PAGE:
The Prison Service of Northern Ireland says a member of staff has been suspended following the report by the ombudsman.
    In a statement, the Prison Service said the prison officer was suspended in accordance with its code of discipline.
    ‘We have launched a disciplinary investigation into this matter which has been adjourned pending the outcome of the police inquiry.’
    The note is believed to have contained personal details about the then Governor of Maghaberry Prison, Steve Rodford.
    Mr Rodford resigned in December 2009 because of fears he faced a security threat.
    Prisoner Ombudsman Pauline McCabe found that on the balance of probabilities, a member of prison staff planted the note in the cell of Brendan McConville, who is charged with the murder of PSNI Constable Stephen Carroll in Craigavon two years ago.
    Mr McConville’s lawyer wrote to the Ombudsman alleging that his client had been set up by prison staff opposed to planned reforms within the prison.

  3. kruitvat Says:

    Irish Prisoner Facing Death!

    30 juin 2011

    Brendan Lillis, a 59 year old former Life-sentence political prisoner from West Belfast, in Ireland, is currentlydesperately ill in the medical wing of the notorious Maghaberry prison, in County Antrim. He suffers from the intensely painful and progressive disease called Ankylosing Spondylitis which due to other medical complications has left himunable to move from his bed for 14 months and his weight has dropped to a perilous 6 stones (38.1 Kilos !). Due to a series of serious infections and medication which has compromised his immune system, Mr Lillis has been unable to eat, sleep or hold down even liquids for a period close to a month and is constant agony. In short, his health has deteriorated to such an extent that his partner Roisin, who is his only contact with the outside world, fears that he will die in his prison bed!

    Dont let Brendan die in prison!

    Mr Lillis was an Irish Republican political prisoner who had been released on license but unfortunately was wrongfully arrested for an attempted robbery over a year ago. Despite being judged unfit to stand trial, due to his desperate medical condition, Mr Lillis is still being held in Maghaberry prison ‘on license’ due to his previous conviction for Irish Republican political charges and is currently in a ‘Catch 22′ situation, where he can be held indefinitely at the ‘pleasure’ of the British ‘Secretary of State for Northern Ireland, Mr Owen Patterson! . With the ‘Secretary of State’ having the singular power to release Mr Lillis, only public pressure will convince him to allow this seriously ill prisoner to receive the medical treatment he so badly needs and to spend his remaining days with his family, in a non-high security prison environment.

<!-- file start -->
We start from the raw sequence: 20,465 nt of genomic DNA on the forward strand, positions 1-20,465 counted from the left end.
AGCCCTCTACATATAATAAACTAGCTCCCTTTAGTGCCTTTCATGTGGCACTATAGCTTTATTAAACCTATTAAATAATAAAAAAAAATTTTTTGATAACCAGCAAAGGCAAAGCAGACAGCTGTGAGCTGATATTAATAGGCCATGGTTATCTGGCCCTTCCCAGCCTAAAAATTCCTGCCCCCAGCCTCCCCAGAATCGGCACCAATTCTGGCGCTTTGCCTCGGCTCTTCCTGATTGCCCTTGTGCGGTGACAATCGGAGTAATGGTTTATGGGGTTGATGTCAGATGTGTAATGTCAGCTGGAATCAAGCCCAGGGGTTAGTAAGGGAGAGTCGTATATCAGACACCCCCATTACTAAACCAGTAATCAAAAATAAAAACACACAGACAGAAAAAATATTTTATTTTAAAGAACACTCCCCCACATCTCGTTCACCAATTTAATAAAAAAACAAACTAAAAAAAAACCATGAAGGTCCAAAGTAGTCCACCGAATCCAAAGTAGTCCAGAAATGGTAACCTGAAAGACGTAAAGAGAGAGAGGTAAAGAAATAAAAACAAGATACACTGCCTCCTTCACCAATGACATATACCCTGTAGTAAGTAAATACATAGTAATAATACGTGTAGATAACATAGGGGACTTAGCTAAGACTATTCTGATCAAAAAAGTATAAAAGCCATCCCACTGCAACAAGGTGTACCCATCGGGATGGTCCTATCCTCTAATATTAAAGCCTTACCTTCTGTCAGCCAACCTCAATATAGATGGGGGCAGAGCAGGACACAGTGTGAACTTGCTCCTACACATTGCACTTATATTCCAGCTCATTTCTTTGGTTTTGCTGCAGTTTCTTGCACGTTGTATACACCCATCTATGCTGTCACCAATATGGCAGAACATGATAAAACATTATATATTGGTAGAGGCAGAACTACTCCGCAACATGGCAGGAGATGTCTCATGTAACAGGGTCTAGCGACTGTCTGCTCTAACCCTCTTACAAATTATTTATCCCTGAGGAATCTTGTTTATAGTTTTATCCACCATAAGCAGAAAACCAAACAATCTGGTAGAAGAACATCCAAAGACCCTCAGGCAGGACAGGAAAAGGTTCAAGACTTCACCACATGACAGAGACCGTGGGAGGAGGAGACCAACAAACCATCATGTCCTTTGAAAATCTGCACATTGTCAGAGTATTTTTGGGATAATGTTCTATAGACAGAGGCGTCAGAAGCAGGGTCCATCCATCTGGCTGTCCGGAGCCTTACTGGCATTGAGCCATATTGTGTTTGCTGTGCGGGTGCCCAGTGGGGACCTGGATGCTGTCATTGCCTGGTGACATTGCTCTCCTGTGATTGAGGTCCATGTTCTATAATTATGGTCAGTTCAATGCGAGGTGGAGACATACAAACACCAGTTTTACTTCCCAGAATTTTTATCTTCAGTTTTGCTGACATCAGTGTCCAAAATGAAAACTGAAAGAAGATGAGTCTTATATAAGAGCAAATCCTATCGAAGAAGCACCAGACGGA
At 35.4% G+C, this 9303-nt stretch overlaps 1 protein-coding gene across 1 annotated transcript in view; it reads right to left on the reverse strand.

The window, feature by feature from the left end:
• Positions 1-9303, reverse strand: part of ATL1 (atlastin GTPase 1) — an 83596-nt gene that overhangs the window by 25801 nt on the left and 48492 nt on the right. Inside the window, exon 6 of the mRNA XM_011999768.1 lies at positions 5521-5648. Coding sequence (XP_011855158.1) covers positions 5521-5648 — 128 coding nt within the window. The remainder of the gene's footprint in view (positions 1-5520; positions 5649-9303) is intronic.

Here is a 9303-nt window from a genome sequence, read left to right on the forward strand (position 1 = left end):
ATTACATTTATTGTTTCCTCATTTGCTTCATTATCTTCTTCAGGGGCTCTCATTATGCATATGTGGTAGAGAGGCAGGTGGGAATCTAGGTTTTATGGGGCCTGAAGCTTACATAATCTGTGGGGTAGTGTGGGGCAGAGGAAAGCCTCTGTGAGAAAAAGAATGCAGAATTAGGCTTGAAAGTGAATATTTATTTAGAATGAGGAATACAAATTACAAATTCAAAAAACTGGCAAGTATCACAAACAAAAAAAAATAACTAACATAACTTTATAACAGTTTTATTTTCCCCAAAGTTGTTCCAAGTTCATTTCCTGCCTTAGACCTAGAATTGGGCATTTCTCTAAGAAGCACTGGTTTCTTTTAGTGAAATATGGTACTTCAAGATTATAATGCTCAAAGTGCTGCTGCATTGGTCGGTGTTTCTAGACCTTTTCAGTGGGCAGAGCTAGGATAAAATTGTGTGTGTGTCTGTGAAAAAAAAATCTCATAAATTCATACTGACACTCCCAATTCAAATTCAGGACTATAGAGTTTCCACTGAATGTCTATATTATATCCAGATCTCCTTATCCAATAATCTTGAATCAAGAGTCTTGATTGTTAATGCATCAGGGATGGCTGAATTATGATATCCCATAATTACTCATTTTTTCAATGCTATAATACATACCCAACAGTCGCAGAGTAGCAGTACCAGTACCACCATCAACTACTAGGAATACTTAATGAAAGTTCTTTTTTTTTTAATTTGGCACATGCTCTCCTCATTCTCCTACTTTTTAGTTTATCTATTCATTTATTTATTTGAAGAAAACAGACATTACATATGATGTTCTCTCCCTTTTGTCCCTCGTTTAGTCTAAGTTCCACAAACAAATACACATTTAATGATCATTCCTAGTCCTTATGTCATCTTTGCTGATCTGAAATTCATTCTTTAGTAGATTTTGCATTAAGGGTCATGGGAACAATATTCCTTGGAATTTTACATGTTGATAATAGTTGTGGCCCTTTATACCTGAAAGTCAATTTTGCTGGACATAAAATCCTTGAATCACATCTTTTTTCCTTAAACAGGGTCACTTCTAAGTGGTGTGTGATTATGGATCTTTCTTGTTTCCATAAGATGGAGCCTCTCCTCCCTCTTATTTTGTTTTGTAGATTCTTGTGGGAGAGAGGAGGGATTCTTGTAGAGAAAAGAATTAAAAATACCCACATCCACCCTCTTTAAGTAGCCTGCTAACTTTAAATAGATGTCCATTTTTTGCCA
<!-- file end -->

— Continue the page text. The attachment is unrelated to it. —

Mr Lillis’ case is a purelyhumanitarian issue but it is complicated by his political antecedents. Ankylosing Spondylitis, the condition that Mr Lillis suffers from is an intensely painful condition that begins witha curvature of the spine and it has now got to the stage where he is in extreme pain 24 hours a day, with little relief and grossly sub-standard medical care. The Maghaberry prison ‘hospital’ is little more than a ‘sick-bay’ which is guarded by Unionist prison warders, who would be antagonistic to Mr Lillis due to his Irish Republican past.

    Roisin, Mr Lillis’ partner, is understandably beside herself with anxiety and is desperately looking for help with her fledgling campaign to have Brendan treated with dignity. Roisin stated:

    “I am trying my best to highlight this but sadly I’m working alone and don’t have much experience this area but I’m trying my best……For the 1st 10 weeks he had no visits because he couldn’t get into a wheelchair and they wouldn’t let me into the jail, after a lot of debates with the jail i was eventually allowed to visit him in his cell which i have done since then. as you all no Brendan is now in a precarious situation and if he doesn’t get released from jail i am in no doubts he will die soon.”

    Mr Lillis’ case should be a concern for everyone on humanitarian grounds alone and it would appear that only public pressure will make the Secretary of State notice the plight of a seriously ill, 59 year old man, in Maghaberry top-security prison, who is in constant pain on a daily basis and whose weight has plummeted to a dangerous 6 stone. Anyone who can help is asked to contact:

    friends.of​.brendan.l​illis@gmai​l.com
    politicians in Ireland, the UK, the USA and elsewhere
    media
    clergy
    humanitarian organisations
    the ‘Secretary of state for Northern Ireland’ Owen Patterson
    anyone who can help with Mr Lillis’ plight
    In conclusion, this is an obvious case where a human being is gravely ill, in constant pain and being kept in an environment where he is clearly not receiving anything like the medical care he needs. Mr Lillis’ family are imploringanyonewho can help with his plight to assist in whatever way they can. Mr Lillis’ case is a humanitarian issue that anyone, irrespective of political allegiance, can feel safe supporting. It is a sad indictment on society, in the 21st Century, that a human being is being held in these conditions.

    Mr Lillis’ partner Roisin has simply asked for help to save her partner’s life, don’t let her fight alone.

    By Iskra1916
    @ hubpages.com/hub/Brendan-Lillis-Irish-Prisoner-Being-Allowed-To-Die-in-Maghaberry-Gaol

    http://beforeitsnews.com/story/767/127/Irish_Prisoner_Facing_Death.html